The American Kestrel is North America's smallest falcon. Its bold colors and patterns, small size and conspicuous behavior make it relatively easy to identify. It is often seen perched on power lines pumping its tail, or hovering over an open field in search of its prey. While populations appear fairly stable in Tennessee, it is declining in parts of its range, primarily due to the lack of available natural cavities and human development. As is the case with other beneficial predator species, the kestrel plays an important role in keeping insect and small rodent populations in check.
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Description/Identification see PHOTOS
The American Kestrel has a small body with a rounded head and long pointed wings and tail. Both sexes are brightly colored and have pairs of black slashes or "sideburns" on the sides of their pale faces. Kestrels are well known for teet-tottering and wagging and pumping their tails when perched on power lines.
Adult male: a slate-blue head and wings contrasting with rusty red back and tail, paler below with black spots.
Adult female: larger than the male with brownish head, wings and tail. The back and tail have black barring.
Immature American Kestrel, note extensive streaking on the breast.
Open areas such as farms, pastures with widely scattered trees, and along roadsides or power line rights of ways.
Primarily large insects, but also small mammals, reptiles, amphibians, and small birds.
Song and Calls
Most common call is a loud, excited series of 3-6 "klee!" or "killy!"notes. A fast chitter or a long whine is sometimes heard among pairs and families.
Breeding and Nesting
As cavity nesters, the American Kestrel traditionally relied on abandoned woodpecker holes, natural tree hollows, rock crevices, and nooks in buildings located along wooded edges or in the middle of open ground. Kestrels will readily use nest boxes.
Clutch Size: Usually 4 to 5 eggs which are white to yellowish to pale brown with violet to brown mottling.
Incubation period: Both male and female incubate the eggs for 29 to 31 days. Young begin hunting shortly after leaving the nest, but the parents continuing to feed them for another 2 weeks.
• The Kestrel will hide surplus kills in grass clumps, tree roots, bushes, fence posts, tree limbs, and cavities to save the food for lean times or to hide it from competing hunters.
• "Hover-hunting," often seen along roadsides, is used most often when there are no suitable perches available.
• The females arrive first on the wintering grounds and establish their territories in the preferred open areas. The males, arriving later are forced to use areas with more trees.
• Nestlings squirt their feces onto the walls of the nest cavity. The feces dry on the cavity walls and stay off the nestlings.
Nest Box Design for American Kestrel
There is one typical box design for American Kestrels, which also happens to be a design for Eastern Screech Owl.
Kestrel Box Design PDF
Use natural, uncoated wood such as cedar or redwood which are more durable than pine or exterior plywood. Use at least ¾ inch boards.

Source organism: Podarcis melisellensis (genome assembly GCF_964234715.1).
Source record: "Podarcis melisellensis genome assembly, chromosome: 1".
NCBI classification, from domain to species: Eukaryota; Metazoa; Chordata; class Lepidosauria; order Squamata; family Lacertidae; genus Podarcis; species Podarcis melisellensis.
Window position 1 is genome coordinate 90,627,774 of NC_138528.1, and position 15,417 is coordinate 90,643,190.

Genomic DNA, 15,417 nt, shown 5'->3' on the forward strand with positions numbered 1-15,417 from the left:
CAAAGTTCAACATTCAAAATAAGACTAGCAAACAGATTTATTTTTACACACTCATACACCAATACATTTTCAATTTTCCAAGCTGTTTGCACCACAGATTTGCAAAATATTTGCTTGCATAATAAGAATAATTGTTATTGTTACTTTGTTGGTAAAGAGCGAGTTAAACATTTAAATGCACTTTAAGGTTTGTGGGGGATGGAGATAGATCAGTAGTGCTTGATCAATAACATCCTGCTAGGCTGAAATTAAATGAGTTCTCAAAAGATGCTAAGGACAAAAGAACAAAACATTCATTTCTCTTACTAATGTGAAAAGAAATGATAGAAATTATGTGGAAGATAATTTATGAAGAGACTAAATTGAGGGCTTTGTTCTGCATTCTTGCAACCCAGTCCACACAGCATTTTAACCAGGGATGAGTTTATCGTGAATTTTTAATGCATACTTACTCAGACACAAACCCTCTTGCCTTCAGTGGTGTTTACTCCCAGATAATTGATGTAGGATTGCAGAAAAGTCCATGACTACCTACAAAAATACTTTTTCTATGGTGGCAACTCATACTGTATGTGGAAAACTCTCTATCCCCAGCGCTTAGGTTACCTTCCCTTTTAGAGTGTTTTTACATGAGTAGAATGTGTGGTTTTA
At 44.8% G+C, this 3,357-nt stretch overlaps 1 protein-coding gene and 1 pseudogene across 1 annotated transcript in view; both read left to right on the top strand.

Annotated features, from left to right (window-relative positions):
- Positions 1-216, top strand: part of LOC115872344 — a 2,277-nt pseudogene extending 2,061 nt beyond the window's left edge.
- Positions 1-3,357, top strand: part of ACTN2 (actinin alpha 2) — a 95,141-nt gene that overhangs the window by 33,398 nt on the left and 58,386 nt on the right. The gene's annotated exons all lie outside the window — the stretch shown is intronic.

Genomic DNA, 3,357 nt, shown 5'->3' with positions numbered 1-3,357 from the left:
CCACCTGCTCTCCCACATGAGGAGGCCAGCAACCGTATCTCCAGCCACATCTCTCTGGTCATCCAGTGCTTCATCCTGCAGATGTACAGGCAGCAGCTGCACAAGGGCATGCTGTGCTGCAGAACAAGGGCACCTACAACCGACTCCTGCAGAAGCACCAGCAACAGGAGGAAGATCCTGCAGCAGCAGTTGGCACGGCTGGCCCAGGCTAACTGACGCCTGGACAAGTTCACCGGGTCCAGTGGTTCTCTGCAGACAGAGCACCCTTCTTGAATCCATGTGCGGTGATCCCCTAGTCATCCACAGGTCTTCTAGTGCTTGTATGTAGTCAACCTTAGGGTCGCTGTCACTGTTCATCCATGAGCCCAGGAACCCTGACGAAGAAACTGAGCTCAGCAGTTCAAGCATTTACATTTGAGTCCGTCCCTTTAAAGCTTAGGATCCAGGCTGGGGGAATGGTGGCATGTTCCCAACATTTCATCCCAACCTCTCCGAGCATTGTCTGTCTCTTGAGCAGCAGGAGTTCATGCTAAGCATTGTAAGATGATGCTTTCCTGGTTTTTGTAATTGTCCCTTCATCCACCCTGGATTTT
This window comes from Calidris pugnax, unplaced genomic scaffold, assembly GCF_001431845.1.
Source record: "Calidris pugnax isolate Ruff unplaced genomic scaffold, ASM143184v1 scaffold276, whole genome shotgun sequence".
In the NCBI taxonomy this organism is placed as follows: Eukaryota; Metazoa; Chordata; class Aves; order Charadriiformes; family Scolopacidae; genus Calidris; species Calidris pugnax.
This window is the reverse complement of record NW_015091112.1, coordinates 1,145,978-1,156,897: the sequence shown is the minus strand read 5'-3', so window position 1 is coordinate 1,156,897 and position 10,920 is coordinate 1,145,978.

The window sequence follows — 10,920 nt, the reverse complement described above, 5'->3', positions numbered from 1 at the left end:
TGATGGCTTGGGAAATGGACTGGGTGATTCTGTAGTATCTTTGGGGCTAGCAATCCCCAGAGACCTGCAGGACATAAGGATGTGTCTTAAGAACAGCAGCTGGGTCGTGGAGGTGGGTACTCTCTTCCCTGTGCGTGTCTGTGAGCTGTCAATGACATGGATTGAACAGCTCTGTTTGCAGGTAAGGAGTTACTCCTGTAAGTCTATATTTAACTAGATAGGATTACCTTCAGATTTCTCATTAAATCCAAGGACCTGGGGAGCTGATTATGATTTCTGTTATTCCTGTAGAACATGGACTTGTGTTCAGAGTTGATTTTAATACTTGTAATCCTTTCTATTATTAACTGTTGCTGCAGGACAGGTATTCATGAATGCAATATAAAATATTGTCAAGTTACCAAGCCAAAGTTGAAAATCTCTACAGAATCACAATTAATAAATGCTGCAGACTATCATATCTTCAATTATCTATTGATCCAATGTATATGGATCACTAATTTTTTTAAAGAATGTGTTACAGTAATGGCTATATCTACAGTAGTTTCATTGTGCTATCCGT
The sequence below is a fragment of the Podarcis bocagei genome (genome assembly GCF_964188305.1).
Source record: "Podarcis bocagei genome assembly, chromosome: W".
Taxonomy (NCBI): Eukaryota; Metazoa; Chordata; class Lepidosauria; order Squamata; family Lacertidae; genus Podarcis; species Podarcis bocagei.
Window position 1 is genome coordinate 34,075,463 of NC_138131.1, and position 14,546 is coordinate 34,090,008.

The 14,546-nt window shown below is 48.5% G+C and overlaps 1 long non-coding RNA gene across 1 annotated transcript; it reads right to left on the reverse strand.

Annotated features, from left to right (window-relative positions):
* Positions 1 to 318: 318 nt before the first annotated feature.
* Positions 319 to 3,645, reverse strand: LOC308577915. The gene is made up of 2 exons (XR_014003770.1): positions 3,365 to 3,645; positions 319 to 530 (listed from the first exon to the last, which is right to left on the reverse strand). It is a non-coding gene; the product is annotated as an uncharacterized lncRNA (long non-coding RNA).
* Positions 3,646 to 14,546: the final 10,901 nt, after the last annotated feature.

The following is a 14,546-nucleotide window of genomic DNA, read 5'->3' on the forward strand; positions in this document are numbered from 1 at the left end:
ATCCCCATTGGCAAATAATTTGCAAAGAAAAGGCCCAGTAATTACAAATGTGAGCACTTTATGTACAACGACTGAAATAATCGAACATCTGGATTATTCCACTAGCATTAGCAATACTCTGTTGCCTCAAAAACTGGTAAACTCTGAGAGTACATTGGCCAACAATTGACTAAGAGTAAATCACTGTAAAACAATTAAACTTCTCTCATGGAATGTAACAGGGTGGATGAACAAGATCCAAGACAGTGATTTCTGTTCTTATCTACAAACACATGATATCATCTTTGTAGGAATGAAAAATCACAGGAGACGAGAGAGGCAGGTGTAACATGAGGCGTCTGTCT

Your Kestrel box should be in place by late winter. Place the box on a pole, tree or outbuilding with the cavity entrance 10 to 30 feet above the ground and facing southeast to avoid direct winds. Ideally, the box should be surrounded by at least an acre of open field and within 20 yards of a tree with dead limbs, a utility pole, or other structure to serve as a hunting perch. If placing more than one box, place the boxes at least one half mile apart. To reduce competition for nest cavities from squirrels, it is advised to place the box 50 yards from a forest edge. In agricultural areas, place the box a substantial distance from fields treated with pesticides, since insects are the primary food source for kestrels. Using a predator guard is very important in establishing a successful nesting box.
Monitoring the Nest Box
Monitoring all boxes you plan to erect is very important to the success of your targeted nesting birds. We do not recommend installing a nest box if you do not plan to monitor it. Proper placement of the box will help to reduce the problem of cavity nesting competitors. However, even the best placed box can be attractive to European Starlings. It is important to monitor the box and remove European Starlings' nests and eggs. Erect only as many boxes as you can properly monitor and maintain. Boxes should be visited no more than 4 to 5 times each year.
Territorial behavior begins 3 to 4 weeks prior to laying eggs. The first visit to the nest box should begin before this time. Begin observing the area and box in mid-March through late June from a distance to determine if nesting activity is taking place. Territorial behavior includes frequent entering and exiting of the nest box by both male and female.
Visit 1: The box should be cleaned out and repaired, if necessary. Add 2 to 3 inches of wood chips or shavings to the box floor.
Visit 2: 10 to 14 days after the male is seen bringing food to the nest carefully open the box to check and record the number of eggs.
Visit 3: By adding 45 to 50 days to the estimated date of the last egg laid, you can calculate the best time to visit the third time, which should be about 2 weeks prior to the fledging date. Use extreme caution when opening the box to prevent nestlings from prematurely fledging.
Visit 4: This should occur after you have observed that the nestlings have fledged. Box should be cleaned and remain outside to provide winter cover.